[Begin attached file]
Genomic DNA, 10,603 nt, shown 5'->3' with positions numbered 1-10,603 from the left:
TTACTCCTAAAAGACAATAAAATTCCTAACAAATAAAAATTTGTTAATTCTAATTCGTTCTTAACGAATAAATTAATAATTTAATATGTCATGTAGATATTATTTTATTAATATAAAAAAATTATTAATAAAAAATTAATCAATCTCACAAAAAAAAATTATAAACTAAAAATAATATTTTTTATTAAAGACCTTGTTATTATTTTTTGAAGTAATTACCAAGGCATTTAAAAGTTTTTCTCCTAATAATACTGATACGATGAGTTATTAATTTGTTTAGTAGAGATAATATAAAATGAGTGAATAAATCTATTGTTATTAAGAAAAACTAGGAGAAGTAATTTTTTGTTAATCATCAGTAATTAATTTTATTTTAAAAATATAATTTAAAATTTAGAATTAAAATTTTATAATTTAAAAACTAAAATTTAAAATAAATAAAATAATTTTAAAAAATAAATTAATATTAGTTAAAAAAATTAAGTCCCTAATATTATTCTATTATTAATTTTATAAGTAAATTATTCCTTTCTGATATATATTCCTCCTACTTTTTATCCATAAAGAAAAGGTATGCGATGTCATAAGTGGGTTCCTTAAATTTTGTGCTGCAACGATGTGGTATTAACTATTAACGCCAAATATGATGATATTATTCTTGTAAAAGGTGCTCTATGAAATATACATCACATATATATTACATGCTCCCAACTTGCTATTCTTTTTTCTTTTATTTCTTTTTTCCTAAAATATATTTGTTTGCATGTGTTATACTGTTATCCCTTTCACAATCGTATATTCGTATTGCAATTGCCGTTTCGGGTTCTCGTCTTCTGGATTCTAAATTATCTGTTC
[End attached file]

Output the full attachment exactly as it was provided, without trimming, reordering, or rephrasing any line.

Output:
Genomic DNA, 10,603 nt, shown 5'->3' with positions numbered 1-10,603 from the left:
TTACTCCTAAAAGACAATAAAATTCCTAACAAATAAAAATTTGTTAATTCTAATTCGTTCTTAACGAATAAATTAATAATTTAATATGTCATGTAGATATTATTTTATTAATATAAAAAAATTATTAATAAAAAATTAATCAATCTCACAAAAAAAAATTATAAACTAAAAATAATATTTTTTATTAAAGACCTTGTTATTATTTTTTGAAGTAATTACCAAGGCATTTAAAAGTTTTTCTCCTAATAATACTGATACGATGAGTTATTAATTTGTTTAGTAGAGATAATATAAAATGAGTGAATAAATCTATTGTTATTAAGAAAAACTAGGAGAAGTAATTTTTTGTTAATCATCAGTAATTAATTTTATTTTAAAAATATAATTTAAAATTTAGAATTAAAATTTTATAATTTAAAAACTAAAATTTAAAATAAATAAAATAATTTTAAAAAATAAATTAATATTAGTTAAAAAAATTAAGTCCCTAATATTATTCTATTATTAATTTTATAAGTAAATTATTCCTTTCTGATATATATTCCTCCTACTTTTTATCCATAAAGAAAAGGTATGCGATGTCATAAGTGGGTTCCTTAAATTTTGTGCTGCAACGATGTGGTATTAACTATTAACGCCAAATATGATGATATTATTCTTGTAAAAGGTGCTCTATGAAATATACATCACATATATATTACATGCTCCCAACTTGCTATTCTTTTTTCTTTTATTTCTTTTTTCCTAAAATATATTTGTTTGCATGTGTTATACTGTTATCCCTTTCACAATCGTATATTCGTATTGCAATTGCCGTTTCGGGTTCTCGTCTTCTGGATTCTAAATTATCTGTTC